The NCIOM Task Force on Adolescent Health studied health behaviors displayed by North Carolina adolescents in order to develop a 10-year plan to improve the health and well-being of youth across the state. The Task Force was a collaborative effort of the North Carolina Institute of Medicine and the NC MARCH More Between 10 and 20 Adolescent Health Initiative. Support for the project was provided by The Duke Endowment.Back to Task Forces
J. Steven Kline, DDS, MPH
Deputy State Health Director
North Carolina Division of Public Health
Carol A. Ford, MD
Program Director, NC MARCH
Associate Professor, School of Medicine and Public Health
University of North Carolina at Chapel Hill
NC State Board of Education
Berkeley Yorkery, MPP
North Carolina Institute of Medicine
Improving health and well-being during the second decade of life can favorably influence life-long trajectories of health and well being. The goal of the North Carolina Institute of Medicine Task Force on Adolescent Health was to increase awareness of the unmet needs of North Carolinians ages 10-20 and to develop a detailed strategy to address the high-priority health needs of these adolescents and young adults.
In setting the Healthy People 2010 goals, the Centers for Disease Control and Prevention (CDC) identified 21 Critical Health Objectives for adolescents and young adults crossing six areas: mortality, unintentional injury, violence, substance abuse and mental health, reproductive health, and the prevention of chronic diseases during adulthood. Using the work of the CDC as a starting point, this Task Force will looked at unintentional injury, prevention of chronic illness during adulthood, substance abuse, mental health, reproductive health and violence.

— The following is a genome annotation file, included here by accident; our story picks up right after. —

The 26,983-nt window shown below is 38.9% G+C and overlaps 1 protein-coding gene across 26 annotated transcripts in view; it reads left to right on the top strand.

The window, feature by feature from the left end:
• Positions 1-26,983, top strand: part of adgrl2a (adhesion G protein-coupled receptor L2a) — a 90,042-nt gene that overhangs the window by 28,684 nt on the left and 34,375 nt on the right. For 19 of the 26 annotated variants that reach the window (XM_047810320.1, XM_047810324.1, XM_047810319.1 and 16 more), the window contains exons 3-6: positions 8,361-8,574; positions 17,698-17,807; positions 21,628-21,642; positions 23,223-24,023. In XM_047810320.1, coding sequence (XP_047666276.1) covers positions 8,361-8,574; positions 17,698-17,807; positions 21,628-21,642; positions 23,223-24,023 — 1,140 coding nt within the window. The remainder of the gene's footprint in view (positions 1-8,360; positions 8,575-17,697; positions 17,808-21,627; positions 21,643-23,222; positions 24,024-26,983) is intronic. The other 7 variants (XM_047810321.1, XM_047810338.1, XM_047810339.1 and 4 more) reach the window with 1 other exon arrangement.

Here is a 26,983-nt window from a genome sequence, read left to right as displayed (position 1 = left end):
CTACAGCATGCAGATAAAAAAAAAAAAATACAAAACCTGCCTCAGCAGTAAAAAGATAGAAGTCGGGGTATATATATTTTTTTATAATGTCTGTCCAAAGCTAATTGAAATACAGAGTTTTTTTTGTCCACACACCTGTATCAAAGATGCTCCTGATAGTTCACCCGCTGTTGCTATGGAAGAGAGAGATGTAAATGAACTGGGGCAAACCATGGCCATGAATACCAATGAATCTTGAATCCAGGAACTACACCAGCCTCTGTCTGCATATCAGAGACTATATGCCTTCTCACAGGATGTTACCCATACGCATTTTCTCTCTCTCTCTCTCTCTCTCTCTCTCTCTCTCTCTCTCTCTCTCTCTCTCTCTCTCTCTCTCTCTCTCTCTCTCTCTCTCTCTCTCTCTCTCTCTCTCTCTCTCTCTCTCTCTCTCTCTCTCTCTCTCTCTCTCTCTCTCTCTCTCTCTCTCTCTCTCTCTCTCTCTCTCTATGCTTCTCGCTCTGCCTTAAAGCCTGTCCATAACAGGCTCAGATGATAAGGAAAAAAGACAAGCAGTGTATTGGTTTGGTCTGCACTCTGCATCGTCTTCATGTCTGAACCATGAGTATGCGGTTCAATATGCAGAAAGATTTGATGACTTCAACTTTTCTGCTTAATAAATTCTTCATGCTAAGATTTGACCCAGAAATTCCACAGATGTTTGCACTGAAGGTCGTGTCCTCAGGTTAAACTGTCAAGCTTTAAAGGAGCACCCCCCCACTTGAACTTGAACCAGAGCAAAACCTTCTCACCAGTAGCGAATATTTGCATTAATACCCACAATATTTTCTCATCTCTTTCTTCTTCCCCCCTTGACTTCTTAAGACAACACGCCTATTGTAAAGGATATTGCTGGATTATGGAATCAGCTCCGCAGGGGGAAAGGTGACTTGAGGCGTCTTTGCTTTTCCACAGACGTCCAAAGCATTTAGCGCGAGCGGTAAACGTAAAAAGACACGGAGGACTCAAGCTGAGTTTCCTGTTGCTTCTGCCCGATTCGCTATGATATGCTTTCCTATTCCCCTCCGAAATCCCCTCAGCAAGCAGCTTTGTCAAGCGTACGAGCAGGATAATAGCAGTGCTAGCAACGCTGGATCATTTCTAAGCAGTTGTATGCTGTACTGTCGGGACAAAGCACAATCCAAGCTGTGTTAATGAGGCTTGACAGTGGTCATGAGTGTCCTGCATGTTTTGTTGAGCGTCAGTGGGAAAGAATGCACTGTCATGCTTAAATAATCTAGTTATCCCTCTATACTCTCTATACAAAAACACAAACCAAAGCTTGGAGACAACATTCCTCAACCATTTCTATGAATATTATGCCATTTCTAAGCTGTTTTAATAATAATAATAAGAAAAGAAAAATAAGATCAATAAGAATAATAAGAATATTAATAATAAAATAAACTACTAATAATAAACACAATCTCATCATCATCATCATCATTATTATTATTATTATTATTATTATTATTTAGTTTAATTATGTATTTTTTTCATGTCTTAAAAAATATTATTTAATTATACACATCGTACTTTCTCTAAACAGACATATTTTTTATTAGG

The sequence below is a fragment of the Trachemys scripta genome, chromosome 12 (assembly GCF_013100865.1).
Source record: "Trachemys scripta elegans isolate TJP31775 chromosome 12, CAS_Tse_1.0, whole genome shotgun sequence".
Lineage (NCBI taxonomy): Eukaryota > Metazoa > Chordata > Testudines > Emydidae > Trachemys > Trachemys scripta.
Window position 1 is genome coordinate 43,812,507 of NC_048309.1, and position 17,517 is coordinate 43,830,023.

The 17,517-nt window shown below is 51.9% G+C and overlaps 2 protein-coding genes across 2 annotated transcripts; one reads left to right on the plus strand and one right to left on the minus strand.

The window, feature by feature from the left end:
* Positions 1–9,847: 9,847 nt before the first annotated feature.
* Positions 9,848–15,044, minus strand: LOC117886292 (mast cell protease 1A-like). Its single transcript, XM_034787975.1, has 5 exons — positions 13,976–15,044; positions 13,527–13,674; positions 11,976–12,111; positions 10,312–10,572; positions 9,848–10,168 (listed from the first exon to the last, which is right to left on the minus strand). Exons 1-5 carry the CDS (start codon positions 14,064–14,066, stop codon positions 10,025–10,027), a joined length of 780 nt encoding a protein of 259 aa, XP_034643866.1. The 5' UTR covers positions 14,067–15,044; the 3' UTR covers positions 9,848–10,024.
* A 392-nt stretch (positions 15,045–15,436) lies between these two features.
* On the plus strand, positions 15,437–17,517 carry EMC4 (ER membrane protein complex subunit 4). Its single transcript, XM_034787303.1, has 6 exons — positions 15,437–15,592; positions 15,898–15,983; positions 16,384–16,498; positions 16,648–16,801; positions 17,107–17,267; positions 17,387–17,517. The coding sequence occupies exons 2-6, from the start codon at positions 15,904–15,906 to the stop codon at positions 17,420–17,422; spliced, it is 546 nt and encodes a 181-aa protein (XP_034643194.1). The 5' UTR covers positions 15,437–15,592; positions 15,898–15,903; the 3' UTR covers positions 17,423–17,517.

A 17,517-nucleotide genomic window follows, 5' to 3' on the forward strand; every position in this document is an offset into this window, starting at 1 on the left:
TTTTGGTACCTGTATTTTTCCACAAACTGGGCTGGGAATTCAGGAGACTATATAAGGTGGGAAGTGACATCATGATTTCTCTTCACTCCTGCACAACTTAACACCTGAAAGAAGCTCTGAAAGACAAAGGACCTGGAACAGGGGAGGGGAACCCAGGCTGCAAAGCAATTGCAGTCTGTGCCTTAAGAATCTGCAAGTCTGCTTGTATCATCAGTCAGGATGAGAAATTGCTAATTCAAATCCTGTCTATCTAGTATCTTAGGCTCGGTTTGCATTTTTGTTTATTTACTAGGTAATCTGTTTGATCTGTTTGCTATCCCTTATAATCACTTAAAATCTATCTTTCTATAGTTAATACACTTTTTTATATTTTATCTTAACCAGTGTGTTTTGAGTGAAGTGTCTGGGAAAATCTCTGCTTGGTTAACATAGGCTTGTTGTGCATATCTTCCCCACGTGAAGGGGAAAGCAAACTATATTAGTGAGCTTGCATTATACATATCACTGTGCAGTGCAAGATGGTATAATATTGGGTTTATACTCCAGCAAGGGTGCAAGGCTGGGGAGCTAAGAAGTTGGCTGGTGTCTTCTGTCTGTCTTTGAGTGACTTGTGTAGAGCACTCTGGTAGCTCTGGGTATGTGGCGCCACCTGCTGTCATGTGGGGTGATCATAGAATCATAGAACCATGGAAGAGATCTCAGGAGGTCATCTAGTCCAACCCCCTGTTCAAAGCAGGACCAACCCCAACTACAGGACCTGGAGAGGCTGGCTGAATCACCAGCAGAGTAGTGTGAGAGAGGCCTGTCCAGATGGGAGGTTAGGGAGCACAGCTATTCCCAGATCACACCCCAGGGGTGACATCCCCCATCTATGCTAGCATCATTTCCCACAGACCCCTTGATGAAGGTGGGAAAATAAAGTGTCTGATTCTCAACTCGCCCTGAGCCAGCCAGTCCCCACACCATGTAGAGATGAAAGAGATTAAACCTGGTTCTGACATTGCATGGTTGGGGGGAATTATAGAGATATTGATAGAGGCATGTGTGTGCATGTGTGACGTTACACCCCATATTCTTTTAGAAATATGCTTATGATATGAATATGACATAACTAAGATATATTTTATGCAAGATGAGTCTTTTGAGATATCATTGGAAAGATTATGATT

To accomplish this goal, the Task Force:
1) Examined the most serious health and safety issues facing adolescents and young adults in North Carolina.
2) Reviewed evidence-based and promising interventions to improve adolescent and young adult health.
3) Recommended strategies to address the high-priority needs of adolescents and young adults.
The work of the Task Force was part of the NC Multi-site Adolescent Research Consortium for Health (NC MARCH) More Between 10 and 20 Adolescent Health Initiative.